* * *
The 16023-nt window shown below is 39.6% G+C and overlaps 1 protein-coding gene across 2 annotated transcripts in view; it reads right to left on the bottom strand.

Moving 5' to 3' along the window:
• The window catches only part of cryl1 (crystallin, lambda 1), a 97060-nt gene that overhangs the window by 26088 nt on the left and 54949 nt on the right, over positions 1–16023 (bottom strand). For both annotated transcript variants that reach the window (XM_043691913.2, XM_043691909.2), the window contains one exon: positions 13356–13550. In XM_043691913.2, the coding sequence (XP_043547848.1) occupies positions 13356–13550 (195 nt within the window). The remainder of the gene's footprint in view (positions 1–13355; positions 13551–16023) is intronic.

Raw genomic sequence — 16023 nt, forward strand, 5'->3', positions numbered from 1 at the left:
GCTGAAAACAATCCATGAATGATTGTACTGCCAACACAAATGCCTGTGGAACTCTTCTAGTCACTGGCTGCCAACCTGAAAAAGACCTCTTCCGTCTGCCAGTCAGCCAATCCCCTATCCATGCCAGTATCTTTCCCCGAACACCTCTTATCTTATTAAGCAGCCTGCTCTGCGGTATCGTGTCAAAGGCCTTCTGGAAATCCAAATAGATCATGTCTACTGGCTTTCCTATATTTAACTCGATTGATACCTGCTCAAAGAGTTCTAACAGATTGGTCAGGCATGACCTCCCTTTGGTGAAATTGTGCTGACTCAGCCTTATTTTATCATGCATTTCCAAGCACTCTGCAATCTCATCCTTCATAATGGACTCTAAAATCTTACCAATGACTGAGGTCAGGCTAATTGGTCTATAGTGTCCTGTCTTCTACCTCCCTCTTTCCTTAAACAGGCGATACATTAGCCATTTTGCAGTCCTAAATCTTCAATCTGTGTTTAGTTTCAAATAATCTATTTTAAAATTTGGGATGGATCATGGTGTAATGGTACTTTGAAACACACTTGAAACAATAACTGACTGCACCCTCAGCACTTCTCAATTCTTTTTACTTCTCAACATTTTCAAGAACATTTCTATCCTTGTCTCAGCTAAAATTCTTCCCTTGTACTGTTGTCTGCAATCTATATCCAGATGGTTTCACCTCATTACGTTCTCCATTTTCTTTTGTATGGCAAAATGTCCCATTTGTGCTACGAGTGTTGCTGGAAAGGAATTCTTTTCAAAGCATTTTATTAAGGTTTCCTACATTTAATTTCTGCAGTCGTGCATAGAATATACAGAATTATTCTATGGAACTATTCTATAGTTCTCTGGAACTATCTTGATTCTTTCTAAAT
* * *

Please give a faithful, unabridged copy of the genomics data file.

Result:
The 16023-nt window shown below is 39.6% G+C and overlaps 1 protein-coding gene across 2 annotated transcripts in view; it reads right to left on the bottom strand.

Moving 5' to 3' along the window:
• The window catches only part of cryl1 (crystallin, lambda 1), a 97060-nt gene that overhangs the window by 26088 nt on the left and 54949 nt on the right, over positions 1–16023 (bottom strand). For both annotated transcript variants that reach the window (XM_043691913.2, XM_043691909.2), the window contains one exon: positions 13356–13550. In XM_043691913.2, the coding sequence (XP_043547848.1) occupies positions 13356–13550 (195 nt within the window). The remainder of the gene's footprint in view (positions 1–13355; positions 13551–16023) is intronic.

Raw genomic sequence — 16023 nt, forward strand, 5'->3', positions numbered from 1 at the left:
GCTGAAAACAATCCATGAATGATTGTACTGCCAACACAAATGCCTGTGGAACTCTTCTAGTCACTGGCTGCCAACCTGAAAAAGACCTCTTCCGTCTGCCAGTCAGCCAATCCCCTATCCATGCCAGTATCTTTCCCCGAACACCTCTTATCTTATTAAGCAGCCTGCTCTGCGGTATCGTGTCAAAGGCCTTCTGGAAATCCAAATAGATCATGTCTACTGGCTTTCCTATATTTAACTCGATTGATACCTGCTCAAAGAGTTCTAACAGATTGGTCAGGCATGACCTCCCTTTGGTGAAATTGTGCTGACTCAGCCTTATTTTATCATGCATTTCCAAGCACTCTGCAATCTCATCCTTCATAATGGACTCTAAAATCTTACCAATGACTGAGGTCAGGCTAATTGGTCTATAGTGTCCTGTCTTCTACCTCCCTCTTTCCTTAAACAGGCGATACATTAGCCATTTTGCAGTCCTAAATCTTCAATCTGTGTTTAGTTTCAAATAATCTATTTTAAAATTTGGGATGGATCATGGTGTAATGGTACTTTGAAACACACTTGAAACAATAACTGACTGCACCCTCAGCACTTCTCAATTCTTTTTACTTCTCAACATTTTCAAGAACATTTCTATCCTTGTCTCAGCTAAAATTCTTCCCTTGTACTGTTGTCTGCAATCTATATCCAGATGGTTTCACCTCATTACGTTCTCCATTTTCTTTTGTATGGCAAAATGTCCCATTTGTGCTACGAGTGTTGCTGGAAAGGAATTCTTTTCAAAGCATTTTATTAAGGTTTCCTACATTTAATTTCTGCAGTCGTGCATAGAATATACAGAATTATTCTATGGAACTATTCTATAGTTCTCTGGAACTATCTTGATTCTTTCTAAAT